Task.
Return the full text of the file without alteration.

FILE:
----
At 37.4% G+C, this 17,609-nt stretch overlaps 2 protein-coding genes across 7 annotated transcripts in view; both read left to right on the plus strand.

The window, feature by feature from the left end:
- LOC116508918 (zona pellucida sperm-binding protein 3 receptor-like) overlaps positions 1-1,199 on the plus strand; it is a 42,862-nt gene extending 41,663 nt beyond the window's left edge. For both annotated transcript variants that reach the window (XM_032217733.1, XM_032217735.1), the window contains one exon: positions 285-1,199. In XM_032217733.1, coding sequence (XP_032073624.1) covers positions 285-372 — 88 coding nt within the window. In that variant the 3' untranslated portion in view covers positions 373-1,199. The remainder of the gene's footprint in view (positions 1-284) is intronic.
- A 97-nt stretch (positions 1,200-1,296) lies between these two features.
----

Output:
At 37.4% G+C, this 17,609-nt stretch overlaps 2 protein-coding genes across 7 annotated transcripts in view; both read left to right on the plus strand.

The window, feature by feature from the left end:
- LOC116508918 (zona pellucida sperm-binding protein 3 receptor-like) overlaps positions 1-1,199 on the plus strand; it is a 42,862-nt gene extending 41,663 nt beyond the window's left edge. For both annotated transcript variants that reach the window (XM_032217733.1, XM_032217735.1), the window contains one exon: positions 285-1,199. In XM_032217733.1, coding sequence (XP_032073624.1) covers positions 285-372 — 88 coding nt within the window. In that variant the 3' untranslated portion in view covers positions 373-1,199. The remainder of the gene's footprint in view (positions 1-284) is intronic.
- A 97-nt stretch (positions 1,200-1,296) lies between these two features.